In contrast, NZXR considers that it is not appropriate to have prescribed percentage guidelines for deviations where an issuer has not published earnings guidance (i.e., where market expectations are derived from sources other than the issuer's own earnings guidance) as those market expectations will inherently be less certain. The New Guidance provides that a deviation of performance from market expectations derived from such other sources will usually need to be more significant in order to require disclosure than a deviation derived from an issuer's own earnings guidance.
Certainty of the deviation
Helpfully, the New Guidance remains largely unchanged in stating that a reasonable degree of certainty that there will be a material deviation needs to exist before a disclosure obligation arises. In this context, NZXR notes that an issuer's earnings being materially ahead or behind market expectations early in a reporting period does not necessarily require disclosure where there is still an opportunity for that position to revert back closer to market expectations by the end of the reporting period.
When it is sufficiently certain that an issuer's performance will deviate from market expectations and the issuer has assessed that deviation is material information, a disclosure obligation will arise. It is noted that an indication of the order of magnitude of the deviation should be included in any such disclosure (which may be a description of the extent of the deviation if the issuer is unable to numerically assess its magnitude).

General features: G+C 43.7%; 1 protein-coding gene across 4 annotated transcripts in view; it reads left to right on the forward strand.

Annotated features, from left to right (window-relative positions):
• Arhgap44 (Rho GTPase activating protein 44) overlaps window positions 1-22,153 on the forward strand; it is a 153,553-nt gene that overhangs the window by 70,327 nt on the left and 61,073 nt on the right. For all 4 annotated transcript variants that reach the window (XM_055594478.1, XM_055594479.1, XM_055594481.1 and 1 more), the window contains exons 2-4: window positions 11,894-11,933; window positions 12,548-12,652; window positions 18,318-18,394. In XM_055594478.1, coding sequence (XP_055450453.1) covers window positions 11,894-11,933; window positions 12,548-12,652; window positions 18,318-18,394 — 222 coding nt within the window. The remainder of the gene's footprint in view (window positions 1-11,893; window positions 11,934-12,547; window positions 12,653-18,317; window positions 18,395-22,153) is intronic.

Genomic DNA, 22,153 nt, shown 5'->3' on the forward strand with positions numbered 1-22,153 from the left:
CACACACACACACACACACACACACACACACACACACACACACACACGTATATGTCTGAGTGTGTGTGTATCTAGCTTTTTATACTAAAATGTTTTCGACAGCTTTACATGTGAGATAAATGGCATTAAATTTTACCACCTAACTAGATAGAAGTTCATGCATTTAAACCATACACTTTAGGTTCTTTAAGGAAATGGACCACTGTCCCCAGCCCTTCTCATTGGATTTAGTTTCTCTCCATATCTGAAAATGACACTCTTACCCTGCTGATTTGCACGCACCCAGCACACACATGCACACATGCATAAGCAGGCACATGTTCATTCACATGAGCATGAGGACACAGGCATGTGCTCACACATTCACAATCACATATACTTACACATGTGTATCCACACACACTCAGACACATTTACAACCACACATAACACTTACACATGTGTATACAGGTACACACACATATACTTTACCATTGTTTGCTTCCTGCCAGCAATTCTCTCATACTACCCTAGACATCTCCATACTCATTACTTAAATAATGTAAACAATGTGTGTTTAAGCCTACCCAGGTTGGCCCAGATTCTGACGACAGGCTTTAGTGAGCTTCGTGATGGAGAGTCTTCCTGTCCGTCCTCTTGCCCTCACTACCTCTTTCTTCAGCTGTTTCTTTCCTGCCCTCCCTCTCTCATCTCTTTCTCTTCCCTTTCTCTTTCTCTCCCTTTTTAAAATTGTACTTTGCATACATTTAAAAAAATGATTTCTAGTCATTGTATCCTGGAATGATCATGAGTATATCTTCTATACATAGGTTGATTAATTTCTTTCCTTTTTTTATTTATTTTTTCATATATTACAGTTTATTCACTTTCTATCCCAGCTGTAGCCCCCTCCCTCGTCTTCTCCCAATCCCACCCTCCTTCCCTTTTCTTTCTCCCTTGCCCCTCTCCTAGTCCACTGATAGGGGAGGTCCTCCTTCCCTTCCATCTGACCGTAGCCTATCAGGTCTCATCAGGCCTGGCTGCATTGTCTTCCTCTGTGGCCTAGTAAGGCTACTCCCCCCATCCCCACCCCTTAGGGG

The New Guidance does not materially change NZXR's previous guidance on monitoring analyst coverage and engaging with analysts. NZXR also has retained its position that it does not consider that issuers have a general obligation under the Listing Rules to:
correct analyst earnings forecasts or consensus estimates which do not align with an issuer's internal earnings projections, or
publish their internal earnings projections solely because they do not align with analyst earnings forecasts or consensus estimates.
If you have any questions about NZXR's New Guidance or your general continuous disclosure obligations, please get in touch with the contacts listed or your usual Bell Gully adviser.
This publication is necessarily brief and general in nature. You should seek professional advice before taking any action in relation to the matters dealt with in this publication.